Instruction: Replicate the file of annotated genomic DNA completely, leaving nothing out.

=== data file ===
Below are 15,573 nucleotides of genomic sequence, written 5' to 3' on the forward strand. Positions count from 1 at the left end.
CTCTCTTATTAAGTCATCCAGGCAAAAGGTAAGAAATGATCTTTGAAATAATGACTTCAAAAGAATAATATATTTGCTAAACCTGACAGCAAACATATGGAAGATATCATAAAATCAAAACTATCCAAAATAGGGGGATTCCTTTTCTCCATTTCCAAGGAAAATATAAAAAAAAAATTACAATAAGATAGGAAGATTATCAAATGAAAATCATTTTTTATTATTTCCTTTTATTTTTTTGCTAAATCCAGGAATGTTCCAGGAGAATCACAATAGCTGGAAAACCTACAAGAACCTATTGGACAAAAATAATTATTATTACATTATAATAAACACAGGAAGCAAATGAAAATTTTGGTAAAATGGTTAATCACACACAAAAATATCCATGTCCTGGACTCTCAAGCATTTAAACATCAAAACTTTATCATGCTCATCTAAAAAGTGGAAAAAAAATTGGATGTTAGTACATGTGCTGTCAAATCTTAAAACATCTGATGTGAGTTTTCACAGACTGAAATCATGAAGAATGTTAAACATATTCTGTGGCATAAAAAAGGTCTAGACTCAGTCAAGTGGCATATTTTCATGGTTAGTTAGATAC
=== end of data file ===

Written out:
Below are 15,573 nucleotides of genomic sequence, written 5' to 3' on the forward strand. Positions count from 1 at the left end.
CTCTCTTATTAAGTCATCCAGGCAAAAGGTAAGAAATGATCTTTGAAATAATGACTTCAAAAGAATAATATATTTGCTAAACCTGACAGCAAACATATGGAAGATATCATAAAATCAAAACTATCCAAAATAGGGGGATTCCTTTTCTCCATTTCCAAGGAAAATATAAAAAAAAAATTACAATAAGATAGGAAGATTATCAAATGAAAATCATTTTTTATTATTTCCTTTTATTTTTTTGCTAAATCCAGGAATGTTCCAGGAGAATCACAATAGCTGGAAAACCTACAAGAACCTATTGGACAAAAATAATTATTATTACATTATAATAAACACAGGAAGCAAATGAAAATTTTGGTAAAATGGTTAATCACACACAAAAATATCCATGTCCTGGACTCTCAAGCATTTAAACATCAAAACTTTATCATGCTCATCTAAAAAGTGGAAAAAAAATTGGATGTTAGTACATGTGCTGTCAAATCTTAAAACATCTGATGTGAGTTTTCACAGACTGAAATCATGAAGAATGTTAAACATATTCTGTGGCATAAAAAAGGTCTAGACTCAGTCAAGTGGCATATTTTCATGGTTAGTTAGATAC